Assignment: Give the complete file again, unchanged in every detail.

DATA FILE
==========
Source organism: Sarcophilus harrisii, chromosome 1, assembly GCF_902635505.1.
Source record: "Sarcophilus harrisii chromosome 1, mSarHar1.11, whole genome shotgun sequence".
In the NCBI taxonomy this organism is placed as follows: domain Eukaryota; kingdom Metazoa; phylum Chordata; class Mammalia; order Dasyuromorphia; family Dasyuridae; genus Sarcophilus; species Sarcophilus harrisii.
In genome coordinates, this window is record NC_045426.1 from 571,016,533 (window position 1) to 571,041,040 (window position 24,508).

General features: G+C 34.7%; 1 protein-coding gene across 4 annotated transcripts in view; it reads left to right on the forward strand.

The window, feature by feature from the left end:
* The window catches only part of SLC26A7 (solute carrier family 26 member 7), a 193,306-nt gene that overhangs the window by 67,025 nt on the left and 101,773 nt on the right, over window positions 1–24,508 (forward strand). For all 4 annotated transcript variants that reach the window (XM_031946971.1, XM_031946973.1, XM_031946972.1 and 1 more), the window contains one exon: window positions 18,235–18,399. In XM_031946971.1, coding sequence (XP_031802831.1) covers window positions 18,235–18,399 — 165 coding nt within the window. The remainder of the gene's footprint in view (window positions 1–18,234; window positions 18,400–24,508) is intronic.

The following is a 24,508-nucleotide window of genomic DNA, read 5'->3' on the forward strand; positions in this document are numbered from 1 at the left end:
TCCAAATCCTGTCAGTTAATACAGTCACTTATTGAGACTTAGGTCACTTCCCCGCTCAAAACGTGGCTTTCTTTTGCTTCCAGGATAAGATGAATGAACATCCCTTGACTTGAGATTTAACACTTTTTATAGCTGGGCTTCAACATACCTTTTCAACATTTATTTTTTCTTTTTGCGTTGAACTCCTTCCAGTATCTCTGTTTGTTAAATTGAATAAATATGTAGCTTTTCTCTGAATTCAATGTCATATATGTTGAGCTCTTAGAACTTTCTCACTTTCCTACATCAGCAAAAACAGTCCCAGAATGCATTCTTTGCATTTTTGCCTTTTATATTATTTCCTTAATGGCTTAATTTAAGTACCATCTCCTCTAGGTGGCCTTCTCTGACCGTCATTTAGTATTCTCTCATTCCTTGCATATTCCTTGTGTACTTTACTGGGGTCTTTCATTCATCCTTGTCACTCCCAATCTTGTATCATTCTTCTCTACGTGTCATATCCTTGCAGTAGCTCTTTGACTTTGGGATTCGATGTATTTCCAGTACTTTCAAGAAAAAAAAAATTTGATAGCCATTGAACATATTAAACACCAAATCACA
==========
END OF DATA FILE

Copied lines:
Source organism: Sarcophilus harrisii, chromosome 1, assembly GCF_902635505.1.
Source record: "Sarcophilus harrisii chromosome 1, mSarHar1.11, whole genome shotgun sequence".
In the NCBI taxonomy this organism is placed as follows: domain Eukaryota; kingdom Metazoa; phylum Chordata; class Mammalia; order Dasyuromorphia; family Dasyuridae; genus Sarcophilus; species Sarcophilus harrisii.
In genome coordinates, this window is record NC_045426.1 from 571,016,533 (window position 1) to 571,041,040 (window position 24,508).

General features: G+C 34.7%; 1 protein-coding gene across 4 annotated transcripts in view; it reads left to right on the forward strand.

The window, feature by feature from the left end:
* The window catches only part of SLC26A7 (solute carrier family 26 member 7), a 193,306-nt gene that overhangs the window by 67,025 nt on the left and 101,773 nt on the right, over window positions 1–24,508 (forward strand). For all 4 annotated transcript variants that reach the window (XM_031946971.1, XM_031946973.1, XM_031946972.1 and 1 more), the window contains one exon: window positions 18,235–18,399. In XM_031946971.1, coding sequence (XP_031802831.1) covers window positions 18,235–18,399 — 165 coding nt within the window. The remainder of the gene's footprint in view (window positions 1–18,234; window positions 18,400–24,508) is intronic.

The following is a 24,508-nucleotide window of genomic DNA, read 5'->3' on the forward strand; positions in this document are numbered from 1 at the left end:
TCCAAATCCTGTCAGTTAATACAGTCACTTATTGAGACTTAGGTCACTTCCCCGCTCAAAACGTGGCTTTCTTTTGCTTCCAGGATAAGATGAATGAACATCCCTTGACTTGAGATTTAACACTTTTTATAGCTGGGCTTCAACATACCTTTTCAACATTTATTTTTTCTTTTTGCGTTGAACTCCTTCCAGTATCTCTGTTTGTTAAATTGAATAAATATGTAGCTTTTCTCTGAATTCAATGTCATATATGTTGAGCTCTTAGAACTTTCTCACTTTCCTACATCAGCAAAAACAGTCCCAGAATGCATTCTTTGCATTTTTGCCTTTTATATTATTTCCTTAATGGCTTAATTTAAGTACCATCTCCTCTAGGTGGCCTTCTCTGACCGTCATTTAGTATTCTCTCATTCCTTGCATATTCCTTGTGTACTTTACTGGGGTCTTTCATTCATCCTTGTCACTCCCAATCTTGTATCATTCTTCTCTACGTGTCATATCCTTGCAGTAGCTCTTTGACTTTGGGATTCGATGTATTTCCAGTACTTTCAAGAAAAAAAAAATTTGATAGCCATTGAACATATTAAACACCAAATCACA